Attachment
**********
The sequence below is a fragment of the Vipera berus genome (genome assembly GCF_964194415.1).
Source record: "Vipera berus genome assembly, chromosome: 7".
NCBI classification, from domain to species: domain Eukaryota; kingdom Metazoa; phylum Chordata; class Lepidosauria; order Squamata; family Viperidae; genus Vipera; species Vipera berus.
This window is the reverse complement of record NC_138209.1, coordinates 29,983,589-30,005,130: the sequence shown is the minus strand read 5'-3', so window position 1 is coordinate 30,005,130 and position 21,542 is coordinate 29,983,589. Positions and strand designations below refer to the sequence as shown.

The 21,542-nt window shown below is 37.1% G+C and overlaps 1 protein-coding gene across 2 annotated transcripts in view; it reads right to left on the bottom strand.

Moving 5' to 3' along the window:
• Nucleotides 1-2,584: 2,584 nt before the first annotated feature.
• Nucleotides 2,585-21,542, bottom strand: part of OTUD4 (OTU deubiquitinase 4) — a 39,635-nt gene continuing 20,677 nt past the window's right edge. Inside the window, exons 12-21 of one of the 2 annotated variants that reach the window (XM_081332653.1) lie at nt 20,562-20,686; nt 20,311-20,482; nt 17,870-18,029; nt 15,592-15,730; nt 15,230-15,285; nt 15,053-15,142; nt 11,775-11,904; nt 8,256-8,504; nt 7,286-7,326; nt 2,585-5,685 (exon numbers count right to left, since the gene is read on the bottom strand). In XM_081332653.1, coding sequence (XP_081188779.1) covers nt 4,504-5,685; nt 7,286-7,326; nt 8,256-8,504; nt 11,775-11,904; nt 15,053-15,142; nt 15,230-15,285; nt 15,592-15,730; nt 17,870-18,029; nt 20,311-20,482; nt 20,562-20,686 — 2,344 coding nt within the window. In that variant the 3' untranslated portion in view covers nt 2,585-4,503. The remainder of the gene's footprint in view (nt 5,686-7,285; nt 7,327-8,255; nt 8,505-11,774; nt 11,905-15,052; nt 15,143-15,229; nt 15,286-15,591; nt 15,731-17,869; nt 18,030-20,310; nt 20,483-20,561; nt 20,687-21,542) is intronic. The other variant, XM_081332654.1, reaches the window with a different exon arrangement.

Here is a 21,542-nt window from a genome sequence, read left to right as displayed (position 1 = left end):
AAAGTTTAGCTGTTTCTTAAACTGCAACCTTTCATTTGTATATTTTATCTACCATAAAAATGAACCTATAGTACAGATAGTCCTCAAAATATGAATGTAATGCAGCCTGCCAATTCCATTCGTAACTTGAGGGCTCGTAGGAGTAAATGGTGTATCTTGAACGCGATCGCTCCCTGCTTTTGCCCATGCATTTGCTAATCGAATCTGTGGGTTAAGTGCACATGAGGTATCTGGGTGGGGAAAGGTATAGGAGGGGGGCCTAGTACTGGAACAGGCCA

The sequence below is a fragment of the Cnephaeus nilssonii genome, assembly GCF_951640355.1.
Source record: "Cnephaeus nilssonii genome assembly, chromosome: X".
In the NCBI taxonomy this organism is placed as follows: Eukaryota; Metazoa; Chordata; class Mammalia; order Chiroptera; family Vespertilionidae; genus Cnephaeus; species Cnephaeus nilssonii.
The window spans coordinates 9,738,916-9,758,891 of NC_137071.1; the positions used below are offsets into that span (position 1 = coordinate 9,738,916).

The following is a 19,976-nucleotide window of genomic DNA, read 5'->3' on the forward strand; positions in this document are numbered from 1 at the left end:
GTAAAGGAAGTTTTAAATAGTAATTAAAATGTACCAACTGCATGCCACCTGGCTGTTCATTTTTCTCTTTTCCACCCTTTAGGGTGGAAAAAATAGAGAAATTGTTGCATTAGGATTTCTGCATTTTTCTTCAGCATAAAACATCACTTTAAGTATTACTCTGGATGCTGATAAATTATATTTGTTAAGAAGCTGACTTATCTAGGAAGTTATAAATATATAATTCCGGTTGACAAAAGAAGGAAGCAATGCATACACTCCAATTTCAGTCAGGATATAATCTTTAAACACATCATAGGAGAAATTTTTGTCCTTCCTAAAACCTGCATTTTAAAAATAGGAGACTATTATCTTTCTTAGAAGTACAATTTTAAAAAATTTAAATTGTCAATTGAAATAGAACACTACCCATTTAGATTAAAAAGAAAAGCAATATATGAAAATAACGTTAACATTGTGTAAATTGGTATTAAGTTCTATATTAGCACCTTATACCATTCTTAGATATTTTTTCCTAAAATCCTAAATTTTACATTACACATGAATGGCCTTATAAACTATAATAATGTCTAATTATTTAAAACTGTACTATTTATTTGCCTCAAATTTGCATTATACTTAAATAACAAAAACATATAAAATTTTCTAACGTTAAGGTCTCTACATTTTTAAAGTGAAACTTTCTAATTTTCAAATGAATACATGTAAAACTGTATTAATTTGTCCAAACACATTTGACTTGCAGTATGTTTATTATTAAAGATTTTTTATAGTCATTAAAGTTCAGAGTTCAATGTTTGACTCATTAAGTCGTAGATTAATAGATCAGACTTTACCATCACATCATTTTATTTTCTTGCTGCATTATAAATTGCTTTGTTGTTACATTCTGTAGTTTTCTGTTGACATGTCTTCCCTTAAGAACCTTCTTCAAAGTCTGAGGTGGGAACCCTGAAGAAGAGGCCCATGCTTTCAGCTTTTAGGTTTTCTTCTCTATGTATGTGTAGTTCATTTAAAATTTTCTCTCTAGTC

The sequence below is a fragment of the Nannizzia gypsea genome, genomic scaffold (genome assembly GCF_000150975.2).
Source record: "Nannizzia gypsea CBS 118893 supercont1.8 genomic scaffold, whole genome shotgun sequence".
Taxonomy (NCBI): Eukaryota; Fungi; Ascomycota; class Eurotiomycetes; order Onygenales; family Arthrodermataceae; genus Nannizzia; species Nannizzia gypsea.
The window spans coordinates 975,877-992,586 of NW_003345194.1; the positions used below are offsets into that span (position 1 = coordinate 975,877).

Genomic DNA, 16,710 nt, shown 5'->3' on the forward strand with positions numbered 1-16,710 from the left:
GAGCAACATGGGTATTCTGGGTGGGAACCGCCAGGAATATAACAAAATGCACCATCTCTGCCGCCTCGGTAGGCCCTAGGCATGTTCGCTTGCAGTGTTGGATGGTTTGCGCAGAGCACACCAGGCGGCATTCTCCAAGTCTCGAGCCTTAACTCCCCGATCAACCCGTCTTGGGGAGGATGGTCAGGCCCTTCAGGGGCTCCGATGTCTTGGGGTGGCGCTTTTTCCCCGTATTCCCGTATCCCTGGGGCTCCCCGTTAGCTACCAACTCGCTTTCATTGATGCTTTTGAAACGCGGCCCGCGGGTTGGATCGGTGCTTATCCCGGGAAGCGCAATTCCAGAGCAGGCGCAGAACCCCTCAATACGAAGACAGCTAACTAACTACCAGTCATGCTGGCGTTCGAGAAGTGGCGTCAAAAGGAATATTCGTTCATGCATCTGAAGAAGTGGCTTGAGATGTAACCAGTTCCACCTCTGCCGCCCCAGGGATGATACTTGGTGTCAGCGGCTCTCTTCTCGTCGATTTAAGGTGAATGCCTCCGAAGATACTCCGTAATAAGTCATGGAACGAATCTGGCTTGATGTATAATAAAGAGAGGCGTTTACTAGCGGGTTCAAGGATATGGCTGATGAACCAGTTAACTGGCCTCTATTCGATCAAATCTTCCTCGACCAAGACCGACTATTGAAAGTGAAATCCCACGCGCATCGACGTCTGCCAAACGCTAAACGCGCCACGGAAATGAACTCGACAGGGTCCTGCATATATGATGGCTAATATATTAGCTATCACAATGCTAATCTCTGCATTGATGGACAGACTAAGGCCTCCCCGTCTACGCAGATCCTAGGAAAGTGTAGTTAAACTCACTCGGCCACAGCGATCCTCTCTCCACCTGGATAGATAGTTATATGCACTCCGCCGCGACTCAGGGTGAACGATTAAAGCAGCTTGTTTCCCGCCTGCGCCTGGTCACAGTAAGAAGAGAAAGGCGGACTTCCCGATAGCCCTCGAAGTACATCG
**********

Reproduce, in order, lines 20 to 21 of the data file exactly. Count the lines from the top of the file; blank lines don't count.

The window spans coordinates 975,877-992,586 of NW_003345194.1; the positions used below are offsets into that span (position 1 = coordinate 975,877).

Genomic DNA, 16,710 nt, shown 5'->3' on the forward strand with positions numbered 1-16,710 from the left: